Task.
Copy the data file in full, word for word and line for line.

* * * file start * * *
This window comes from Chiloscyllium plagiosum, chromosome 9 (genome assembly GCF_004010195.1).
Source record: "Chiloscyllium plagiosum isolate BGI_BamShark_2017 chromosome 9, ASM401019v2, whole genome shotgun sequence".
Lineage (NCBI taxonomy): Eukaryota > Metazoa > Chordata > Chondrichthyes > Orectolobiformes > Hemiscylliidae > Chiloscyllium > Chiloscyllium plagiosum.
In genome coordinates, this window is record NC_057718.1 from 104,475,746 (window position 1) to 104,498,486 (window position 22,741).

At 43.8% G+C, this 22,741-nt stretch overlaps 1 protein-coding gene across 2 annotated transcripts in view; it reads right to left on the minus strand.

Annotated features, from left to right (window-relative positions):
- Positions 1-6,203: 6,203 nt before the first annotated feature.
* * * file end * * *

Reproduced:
This window comes from Chiloscyllium plagiosum, chromosome 9 (genome assembly GCF_004010195.1).
Source record: "Chiloscyllium plagiosum isolate BGI_BamShark_2017 chromosome 9, ASM401019v2, whole genome shotgun sequence".
Lineage (NCBI taxonomy): Eukaryota > Metazoa > Chordata > Chondrichthyes > Orectolobiformes > Hemiscylliidae > Chiloscyllium > Chiloscyllium plagiosum.
In genome coordinates, this window is record NC_057718.1 from 104,475,746 (window position 1) to 104,498,486 (window position 22,741).

At 43.8% G+C, this 22,741-nt stretch overlaps 1 protein-coding gene across 2 annotated transcripts in view; it reads right to left on the minus strand.

Annotated features, from left to right (window-relative positions):
- Positions 1-6,203: 6,203 nt before the first annotated feature.